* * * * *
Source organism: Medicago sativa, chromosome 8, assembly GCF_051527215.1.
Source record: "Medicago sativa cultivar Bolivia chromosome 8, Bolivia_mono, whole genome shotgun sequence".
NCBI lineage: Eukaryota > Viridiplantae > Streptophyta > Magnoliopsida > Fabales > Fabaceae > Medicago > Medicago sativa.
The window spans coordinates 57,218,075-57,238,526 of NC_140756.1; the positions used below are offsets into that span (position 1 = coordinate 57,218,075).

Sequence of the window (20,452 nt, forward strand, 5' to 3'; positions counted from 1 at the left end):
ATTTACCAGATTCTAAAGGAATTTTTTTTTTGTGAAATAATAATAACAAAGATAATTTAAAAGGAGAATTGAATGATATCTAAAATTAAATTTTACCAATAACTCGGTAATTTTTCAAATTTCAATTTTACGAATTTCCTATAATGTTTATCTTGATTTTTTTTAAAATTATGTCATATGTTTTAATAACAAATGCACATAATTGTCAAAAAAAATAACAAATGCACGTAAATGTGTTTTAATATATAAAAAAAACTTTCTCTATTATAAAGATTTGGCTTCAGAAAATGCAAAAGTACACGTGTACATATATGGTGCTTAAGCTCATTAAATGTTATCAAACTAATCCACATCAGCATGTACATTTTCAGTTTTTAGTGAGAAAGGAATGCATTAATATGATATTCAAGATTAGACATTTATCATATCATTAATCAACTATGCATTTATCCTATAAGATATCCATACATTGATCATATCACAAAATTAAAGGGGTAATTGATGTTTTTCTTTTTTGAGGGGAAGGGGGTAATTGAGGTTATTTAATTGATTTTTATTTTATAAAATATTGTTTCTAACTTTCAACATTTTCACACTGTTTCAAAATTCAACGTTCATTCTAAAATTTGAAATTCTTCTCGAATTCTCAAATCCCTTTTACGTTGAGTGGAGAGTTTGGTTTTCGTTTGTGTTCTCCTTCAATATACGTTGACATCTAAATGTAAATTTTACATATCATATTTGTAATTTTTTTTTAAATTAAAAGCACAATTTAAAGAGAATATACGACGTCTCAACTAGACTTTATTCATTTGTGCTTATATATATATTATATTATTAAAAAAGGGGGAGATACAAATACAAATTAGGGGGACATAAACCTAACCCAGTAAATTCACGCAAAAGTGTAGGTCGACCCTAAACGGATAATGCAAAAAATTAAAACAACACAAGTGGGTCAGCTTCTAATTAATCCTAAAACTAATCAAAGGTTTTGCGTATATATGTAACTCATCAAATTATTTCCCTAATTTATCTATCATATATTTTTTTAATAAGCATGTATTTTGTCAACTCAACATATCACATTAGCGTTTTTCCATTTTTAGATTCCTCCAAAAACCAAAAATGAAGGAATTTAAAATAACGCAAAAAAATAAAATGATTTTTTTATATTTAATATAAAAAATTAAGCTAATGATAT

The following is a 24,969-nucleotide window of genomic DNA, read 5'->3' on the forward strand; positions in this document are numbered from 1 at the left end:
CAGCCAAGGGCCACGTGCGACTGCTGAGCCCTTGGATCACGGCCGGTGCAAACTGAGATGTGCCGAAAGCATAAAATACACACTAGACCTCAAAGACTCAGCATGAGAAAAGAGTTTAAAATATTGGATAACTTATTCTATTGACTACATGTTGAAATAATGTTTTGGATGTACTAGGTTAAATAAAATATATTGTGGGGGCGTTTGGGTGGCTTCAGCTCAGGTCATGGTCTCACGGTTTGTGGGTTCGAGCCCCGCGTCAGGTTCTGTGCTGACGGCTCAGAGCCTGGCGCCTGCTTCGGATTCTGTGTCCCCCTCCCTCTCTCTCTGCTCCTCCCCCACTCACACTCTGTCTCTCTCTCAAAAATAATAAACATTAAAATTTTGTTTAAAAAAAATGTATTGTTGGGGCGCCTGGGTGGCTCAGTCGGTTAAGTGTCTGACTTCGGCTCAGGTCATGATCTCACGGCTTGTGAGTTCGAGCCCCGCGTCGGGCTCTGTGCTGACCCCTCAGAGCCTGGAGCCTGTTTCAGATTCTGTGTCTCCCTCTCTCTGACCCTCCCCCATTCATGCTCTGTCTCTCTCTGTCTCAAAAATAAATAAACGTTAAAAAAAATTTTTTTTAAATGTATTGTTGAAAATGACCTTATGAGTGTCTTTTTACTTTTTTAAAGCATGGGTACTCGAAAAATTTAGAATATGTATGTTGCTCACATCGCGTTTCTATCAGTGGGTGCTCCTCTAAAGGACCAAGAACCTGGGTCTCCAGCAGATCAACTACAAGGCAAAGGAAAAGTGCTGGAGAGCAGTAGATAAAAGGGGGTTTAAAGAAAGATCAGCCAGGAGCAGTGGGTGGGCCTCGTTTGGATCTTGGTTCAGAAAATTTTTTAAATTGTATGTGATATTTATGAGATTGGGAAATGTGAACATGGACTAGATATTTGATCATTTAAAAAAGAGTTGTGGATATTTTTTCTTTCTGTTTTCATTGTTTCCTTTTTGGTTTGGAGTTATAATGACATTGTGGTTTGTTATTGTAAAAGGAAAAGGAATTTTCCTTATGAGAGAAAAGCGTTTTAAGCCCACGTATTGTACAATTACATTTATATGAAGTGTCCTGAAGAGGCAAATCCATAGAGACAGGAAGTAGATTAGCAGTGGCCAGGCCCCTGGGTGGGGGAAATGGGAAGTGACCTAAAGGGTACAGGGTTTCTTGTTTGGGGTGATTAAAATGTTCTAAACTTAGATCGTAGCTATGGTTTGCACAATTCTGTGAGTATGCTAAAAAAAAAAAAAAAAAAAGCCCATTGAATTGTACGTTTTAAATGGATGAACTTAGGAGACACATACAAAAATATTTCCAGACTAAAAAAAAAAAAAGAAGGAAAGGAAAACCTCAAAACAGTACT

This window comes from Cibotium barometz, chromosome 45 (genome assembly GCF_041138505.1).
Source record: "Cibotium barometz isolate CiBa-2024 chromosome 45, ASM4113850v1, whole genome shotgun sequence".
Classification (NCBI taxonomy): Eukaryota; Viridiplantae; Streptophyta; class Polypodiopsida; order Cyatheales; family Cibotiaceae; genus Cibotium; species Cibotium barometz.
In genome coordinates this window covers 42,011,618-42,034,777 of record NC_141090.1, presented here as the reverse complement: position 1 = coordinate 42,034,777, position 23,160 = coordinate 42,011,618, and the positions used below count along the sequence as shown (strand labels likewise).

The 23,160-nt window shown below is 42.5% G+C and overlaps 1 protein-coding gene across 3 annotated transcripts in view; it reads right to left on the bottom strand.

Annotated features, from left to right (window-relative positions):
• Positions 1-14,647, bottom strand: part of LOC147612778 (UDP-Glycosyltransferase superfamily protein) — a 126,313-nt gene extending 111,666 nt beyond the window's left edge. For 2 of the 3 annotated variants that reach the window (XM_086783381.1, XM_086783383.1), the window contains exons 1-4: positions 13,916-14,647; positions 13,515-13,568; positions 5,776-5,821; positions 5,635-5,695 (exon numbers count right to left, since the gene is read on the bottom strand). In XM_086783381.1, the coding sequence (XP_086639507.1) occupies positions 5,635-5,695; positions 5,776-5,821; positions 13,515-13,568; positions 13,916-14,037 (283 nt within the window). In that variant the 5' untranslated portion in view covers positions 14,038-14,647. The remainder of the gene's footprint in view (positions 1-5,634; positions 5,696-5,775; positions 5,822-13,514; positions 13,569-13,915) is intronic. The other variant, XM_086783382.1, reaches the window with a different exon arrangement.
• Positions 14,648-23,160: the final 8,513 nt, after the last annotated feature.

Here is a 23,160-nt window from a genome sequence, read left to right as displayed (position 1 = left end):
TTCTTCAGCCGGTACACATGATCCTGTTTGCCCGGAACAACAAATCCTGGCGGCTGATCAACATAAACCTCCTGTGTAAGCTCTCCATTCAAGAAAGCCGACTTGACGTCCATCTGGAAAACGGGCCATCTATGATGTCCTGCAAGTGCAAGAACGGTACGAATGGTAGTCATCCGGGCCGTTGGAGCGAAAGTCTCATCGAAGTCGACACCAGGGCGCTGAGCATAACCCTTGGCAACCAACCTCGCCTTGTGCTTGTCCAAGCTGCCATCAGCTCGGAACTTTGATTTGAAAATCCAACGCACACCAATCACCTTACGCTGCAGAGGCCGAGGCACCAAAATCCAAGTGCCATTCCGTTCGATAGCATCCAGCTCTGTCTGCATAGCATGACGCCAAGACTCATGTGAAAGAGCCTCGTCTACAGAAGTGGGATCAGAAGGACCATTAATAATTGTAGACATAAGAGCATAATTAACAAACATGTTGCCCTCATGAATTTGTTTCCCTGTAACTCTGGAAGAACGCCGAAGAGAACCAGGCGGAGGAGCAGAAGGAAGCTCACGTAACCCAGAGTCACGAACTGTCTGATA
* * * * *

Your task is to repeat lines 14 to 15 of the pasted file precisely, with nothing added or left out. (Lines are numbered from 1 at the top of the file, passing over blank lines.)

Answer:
Annotated features, from left to right (window-relative positions):
• Positions 1-14,647, bottom strand: part of LOC147612778 (UDP-Glycosyltransferase superfamily protein) — a 126,313-nt gene extending 111,666 nt beyond the window's left edge. For 2 of the 3 annotated variants that reach the window (XM_086783381.1, XM_086783383.1), the window contains exons 1-4: positions 13,916-14,647; positions 13,515-13,568; positions 5,776-5,821; positions 5,635-5,695 (exon numbers count right to left, since the gene is read on the bottom strand). In XM_086783381.1, the coding sequence (XP_086639507.1) occupies positions 5,635-5,695; positions 5,776-5,821; positions 13,515-13,568; positions 13,916-14,037 (283 nt within the window). In that variant the 5' untranslated portion in view covers positions 14,038-14,647. The remainder of the gene's footprint in view (positions 1-5,634; positions 5,696-5,775; positions 5,822-13,514; positions 13,569-13,915) is intronic. The other variant, XM_086783382.1, reaches the window with a different exon arrangement.